The End Of An Era

Fast forward to 2011. I'm standing by the countdown clock at Cape Canaveral waiting for the last Space Shuttle Atlantis, STS135, to take off on its "sentimental journey into history."

I had spent the entire week at the Kennedy Space Center with a documentary film crew. A good friend had invited me to tag along on a press pass. I'd never seen the shuttle or any other rocket take off. Having grown up watching those grainy black and white images of Neil Armstrong's first steps on the moon I was filled with a sense of anticipation, awe, nostalgia, and definite sadness; I wondered if was now witness to the end of a brave and bold era with the last Shuttle.

I was being a sentimental fool, shackling myself to the past. And I was dead wrong!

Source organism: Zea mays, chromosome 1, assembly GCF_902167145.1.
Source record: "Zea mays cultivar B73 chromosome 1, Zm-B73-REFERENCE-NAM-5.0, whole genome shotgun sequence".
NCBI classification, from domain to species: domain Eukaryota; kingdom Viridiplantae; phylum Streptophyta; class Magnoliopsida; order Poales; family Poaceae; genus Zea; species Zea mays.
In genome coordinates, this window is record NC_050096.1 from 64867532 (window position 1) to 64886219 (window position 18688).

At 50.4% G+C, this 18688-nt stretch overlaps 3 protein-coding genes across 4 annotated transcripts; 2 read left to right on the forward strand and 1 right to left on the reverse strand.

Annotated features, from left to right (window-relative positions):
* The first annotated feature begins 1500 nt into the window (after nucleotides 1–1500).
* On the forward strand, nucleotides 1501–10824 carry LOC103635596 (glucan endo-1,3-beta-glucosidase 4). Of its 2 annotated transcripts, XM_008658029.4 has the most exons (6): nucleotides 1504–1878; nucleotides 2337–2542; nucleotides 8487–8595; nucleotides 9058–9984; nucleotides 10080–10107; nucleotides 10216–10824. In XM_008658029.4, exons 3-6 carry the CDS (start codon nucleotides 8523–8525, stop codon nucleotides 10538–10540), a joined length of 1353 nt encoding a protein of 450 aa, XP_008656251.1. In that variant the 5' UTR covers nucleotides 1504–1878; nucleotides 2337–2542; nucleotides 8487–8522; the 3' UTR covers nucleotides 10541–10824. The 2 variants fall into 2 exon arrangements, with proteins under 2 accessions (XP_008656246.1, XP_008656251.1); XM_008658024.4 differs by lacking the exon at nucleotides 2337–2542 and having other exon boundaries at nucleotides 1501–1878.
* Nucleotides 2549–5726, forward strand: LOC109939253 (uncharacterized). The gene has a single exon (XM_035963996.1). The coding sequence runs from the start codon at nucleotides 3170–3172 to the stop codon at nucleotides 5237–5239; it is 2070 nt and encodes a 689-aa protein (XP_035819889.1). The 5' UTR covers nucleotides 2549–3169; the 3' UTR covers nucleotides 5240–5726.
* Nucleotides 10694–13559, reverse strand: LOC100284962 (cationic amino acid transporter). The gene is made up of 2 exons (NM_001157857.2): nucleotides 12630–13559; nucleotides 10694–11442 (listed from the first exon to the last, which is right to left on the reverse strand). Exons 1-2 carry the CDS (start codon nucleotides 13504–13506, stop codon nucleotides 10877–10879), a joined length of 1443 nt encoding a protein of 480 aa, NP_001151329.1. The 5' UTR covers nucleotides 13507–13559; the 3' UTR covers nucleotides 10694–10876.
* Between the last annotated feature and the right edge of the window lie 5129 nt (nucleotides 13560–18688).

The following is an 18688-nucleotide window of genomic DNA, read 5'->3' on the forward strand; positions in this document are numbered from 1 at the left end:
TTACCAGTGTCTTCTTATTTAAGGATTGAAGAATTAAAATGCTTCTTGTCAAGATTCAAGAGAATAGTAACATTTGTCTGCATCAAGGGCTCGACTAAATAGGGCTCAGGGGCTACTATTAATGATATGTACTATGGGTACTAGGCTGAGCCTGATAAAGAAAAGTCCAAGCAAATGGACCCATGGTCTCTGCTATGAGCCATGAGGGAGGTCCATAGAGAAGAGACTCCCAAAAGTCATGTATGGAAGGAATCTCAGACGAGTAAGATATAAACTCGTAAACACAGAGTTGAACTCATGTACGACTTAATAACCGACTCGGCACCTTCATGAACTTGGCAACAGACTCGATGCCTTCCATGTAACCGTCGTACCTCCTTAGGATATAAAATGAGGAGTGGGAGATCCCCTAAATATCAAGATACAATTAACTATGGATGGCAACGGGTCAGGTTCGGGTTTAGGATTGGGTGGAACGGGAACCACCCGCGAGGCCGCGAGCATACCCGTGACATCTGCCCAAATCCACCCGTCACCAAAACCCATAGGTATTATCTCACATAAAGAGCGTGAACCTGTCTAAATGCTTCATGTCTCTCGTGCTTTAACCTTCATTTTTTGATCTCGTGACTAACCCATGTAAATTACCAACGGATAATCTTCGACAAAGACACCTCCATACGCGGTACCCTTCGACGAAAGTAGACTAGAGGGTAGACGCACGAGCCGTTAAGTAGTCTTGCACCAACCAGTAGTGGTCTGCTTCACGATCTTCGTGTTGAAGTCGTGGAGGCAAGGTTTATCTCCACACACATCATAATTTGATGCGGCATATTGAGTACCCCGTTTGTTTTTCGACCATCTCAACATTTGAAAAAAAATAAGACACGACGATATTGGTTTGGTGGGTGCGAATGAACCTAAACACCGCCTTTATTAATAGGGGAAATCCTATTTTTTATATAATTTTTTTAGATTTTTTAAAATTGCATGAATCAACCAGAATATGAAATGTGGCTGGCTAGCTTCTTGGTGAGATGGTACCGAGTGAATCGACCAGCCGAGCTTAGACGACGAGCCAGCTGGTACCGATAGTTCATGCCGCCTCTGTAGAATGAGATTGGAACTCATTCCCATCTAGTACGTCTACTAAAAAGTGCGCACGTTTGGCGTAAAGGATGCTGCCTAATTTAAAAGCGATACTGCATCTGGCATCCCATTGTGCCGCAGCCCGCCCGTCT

What impressed me most about my week at Cape Canaveral was the enormous promise of private space exploration. What I didn't expect to see when I got there was how serious companies, such as Boeing, SpaceX, Sierra Nevada, and Blue Origin were about taking a seat at the table for space exploration going forward--and significantly upping the ante.

It's taken nearly 50 years to return to the moon (July, 20th 2019 is the golden anniversary of the Apollo 11 landing) but today there are five separate companies (SpaceIL, Moon Express, Synergy Moon, TeamIndus, and HAKUTO) in the running for Google's $30Mill in Lunar Xprize awards (20M for first place and 5M for 2nd and 5M in bonuses) to put an unmanned vehicle on the surface of the moon by the end of this year--yes, that's 2017. (There are 16 teams in total competing, but to date only these five have secured a contract to launch their spacecraft.)

So, what's the big deal? After all we've been to the moon, we planted a flag, brought home some rocks and moon dust. Is it just a matter of a few billionaires being able to say they've done it too?